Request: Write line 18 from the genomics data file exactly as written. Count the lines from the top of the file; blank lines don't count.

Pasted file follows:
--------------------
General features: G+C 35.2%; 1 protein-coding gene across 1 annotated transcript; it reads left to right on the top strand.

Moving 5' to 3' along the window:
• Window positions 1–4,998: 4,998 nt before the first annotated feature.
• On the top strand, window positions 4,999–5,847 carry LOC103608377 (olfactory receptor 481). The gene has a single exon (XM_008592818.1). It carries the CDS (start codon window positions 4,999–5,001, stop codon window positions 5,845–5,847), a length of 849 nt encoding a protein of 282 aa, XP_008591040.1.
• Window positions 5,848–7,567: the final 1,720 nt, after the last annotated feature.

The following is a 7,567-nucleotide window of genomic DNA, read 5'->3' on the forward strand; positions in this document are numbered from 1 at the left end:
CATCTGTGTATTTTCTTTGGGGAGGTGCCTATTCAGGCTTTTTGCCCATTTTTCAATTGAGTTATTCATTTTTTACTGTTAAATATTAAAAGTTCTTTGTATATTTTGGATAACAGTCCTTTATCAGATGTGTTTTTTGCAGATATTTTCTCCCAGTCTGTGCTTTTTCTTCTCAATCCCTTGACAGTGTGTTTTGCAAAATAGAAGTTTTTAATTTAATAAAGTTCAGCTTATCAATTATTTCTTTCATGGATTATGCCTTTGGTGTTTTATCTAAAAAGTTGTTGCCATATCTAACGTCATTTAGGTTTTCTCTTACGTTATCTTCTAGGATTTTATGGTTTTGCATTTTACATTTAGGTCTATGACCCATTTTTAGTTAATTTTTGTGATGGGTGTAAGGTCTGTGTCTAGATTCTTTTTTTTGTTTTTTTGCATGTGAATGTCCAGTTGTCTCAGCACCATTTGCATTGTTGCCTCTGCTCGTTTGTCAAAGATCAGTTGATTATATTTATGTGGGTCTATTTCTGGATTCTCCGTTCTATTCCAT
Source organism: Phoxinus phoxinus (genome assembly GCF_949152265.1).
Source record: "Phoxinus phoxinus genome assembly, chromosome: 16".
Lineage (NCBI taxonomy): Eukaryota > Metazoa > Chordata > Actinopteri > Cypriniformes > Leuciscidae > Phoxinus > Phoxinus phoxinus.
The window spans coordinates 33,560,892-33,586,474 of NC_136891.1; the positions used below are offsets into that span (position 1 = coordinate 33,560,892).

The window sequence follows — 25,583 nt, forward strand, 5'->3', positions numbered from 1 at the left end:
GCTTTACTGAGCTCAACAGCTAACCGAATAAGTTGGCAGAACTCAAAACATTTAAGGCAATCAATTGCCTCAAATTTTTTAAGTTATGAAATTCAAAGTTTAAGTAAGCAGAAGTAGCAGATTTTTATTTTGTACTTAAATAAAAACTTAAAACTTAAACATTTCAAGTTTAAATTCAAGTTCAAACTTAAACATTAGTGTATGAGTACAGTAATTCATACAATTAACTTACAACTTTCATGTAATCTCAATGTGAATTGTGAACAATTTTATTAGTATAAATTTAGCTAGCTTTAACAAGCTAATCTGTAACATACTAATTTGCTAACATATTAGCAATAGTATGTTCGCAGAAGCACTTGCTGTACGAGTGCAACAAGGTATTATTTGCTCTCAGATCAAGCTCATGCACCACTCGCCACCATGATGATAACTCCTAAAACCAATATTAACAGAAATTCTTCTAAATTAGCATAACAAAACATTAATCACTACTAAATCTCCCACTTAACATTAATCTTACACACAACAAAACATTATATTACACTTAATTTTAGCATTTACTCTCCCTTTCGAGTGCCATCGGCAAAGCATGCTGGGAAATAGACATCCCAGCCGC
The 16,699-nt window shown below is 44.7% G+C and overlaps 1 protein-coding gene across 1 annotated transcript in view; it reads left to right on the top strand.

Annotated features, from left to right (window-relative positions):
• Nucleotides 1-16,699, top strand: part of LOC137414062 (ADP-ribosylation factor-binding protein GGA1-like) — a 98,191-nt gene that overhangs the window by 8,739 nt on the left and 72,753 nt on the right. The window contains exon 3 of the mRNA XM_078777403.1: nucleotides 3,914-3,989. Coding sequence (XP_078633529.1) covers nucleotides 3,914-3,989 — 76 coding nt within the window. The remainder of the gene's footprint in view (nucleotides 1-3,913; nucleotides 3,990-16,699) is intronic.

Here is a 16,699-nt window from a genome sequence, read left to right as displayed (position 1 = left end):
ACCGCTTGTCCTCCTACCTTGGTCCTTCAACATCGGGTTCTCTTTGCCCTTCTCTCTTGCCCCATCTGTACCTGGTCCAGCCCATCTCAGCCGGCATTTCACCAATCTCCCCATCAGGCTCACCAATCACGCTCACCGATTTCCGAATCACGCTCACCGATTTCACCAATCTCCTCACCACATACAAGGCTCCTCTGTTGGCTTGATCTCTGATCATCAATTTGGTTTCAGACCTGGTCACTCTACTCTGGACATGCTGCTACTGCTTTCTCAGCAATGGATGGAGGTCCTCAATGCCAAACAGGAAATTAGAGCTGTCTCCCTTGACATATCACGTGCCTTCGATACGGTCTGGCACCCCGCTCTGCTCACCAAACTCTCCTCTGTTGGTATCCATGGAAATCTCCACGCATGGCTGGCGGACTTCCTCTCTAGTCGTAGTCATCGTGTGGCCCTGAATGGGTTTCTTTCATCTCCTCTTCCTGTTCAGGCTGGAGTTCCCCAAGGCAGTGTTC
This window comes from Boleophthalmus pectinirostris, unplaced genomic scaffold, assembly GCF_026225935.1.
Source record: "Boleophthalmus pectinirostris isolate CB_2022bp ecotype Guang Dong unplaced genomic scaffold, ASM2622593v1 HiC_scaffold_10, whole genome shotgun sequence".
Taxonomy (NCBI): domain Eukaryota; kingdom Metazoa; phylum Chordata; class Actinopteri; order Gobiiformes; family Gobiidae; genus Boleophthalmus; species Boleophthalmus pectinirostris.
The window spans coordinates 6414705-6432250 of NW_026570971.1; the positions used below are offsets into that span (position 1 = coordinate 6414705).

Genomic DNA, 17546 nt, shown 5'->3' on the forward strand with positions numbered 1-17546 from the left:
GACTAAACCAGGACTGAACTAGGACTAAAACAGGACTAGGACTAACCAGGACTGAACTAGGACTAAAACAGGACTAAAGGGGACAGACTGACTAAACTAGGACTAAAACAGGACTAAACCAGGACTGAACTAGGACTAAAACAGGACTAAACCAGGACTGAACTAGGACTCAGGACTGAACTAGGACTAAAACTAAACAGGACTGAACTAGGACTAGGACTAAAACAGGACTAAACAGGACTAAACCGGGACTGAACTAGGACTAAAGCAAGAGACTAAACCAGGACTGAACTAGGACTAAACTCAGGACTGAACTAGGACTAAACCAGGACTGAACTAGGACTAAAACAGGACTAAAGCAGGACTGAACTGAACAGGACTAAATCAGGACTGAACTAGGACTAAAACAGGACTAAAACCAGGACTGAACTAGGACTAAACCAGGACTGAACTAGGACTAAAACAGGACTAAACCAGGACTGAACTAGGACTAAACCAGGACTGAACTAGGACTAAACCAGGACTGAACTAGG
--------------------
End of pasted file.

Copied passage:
ACCGCTTGTCCTCCTACCTTGGTCCTTCAACATCGGGTTCTCTTTGCCCTTCTCTCTTGCCCCATCTGTACCTGGTCCAGCCCATCTCAGCCGGCATTTCACCAATCTCCCCATCAGGCTCACCAATCACGCTCACCGATTTCCGAATCACGCTCACCGATTTCACCAATCTCCTCACCACATACAAGGCTCCTCTGTTGGCTTGATCTCTGATCATCAATTTGGTTTCAGACCTGGTCACTCTACTCTGGACATGCTGCTACTGCTTTCTCAGCAATGGATGGAGGTCCTCAATGCCAAACAGGAAATTAGAGCTGTCTCCCTTGACATATCACGTGCCTTCGATACGGTCTGGCACCCCGCTCTGCTCACCAAACTCTCCTCTGTTGGTATCCATGGAAATCTCCACGCATGGCTGGCGGACTTCCTCTCTAGTCGTAGTCATCGTGTGGCCCTGAATGGGTTTCTTTCATCTCCTCTTCCTGTTCAGGCTGGAGTTCCCCAAGGCAGTGTTC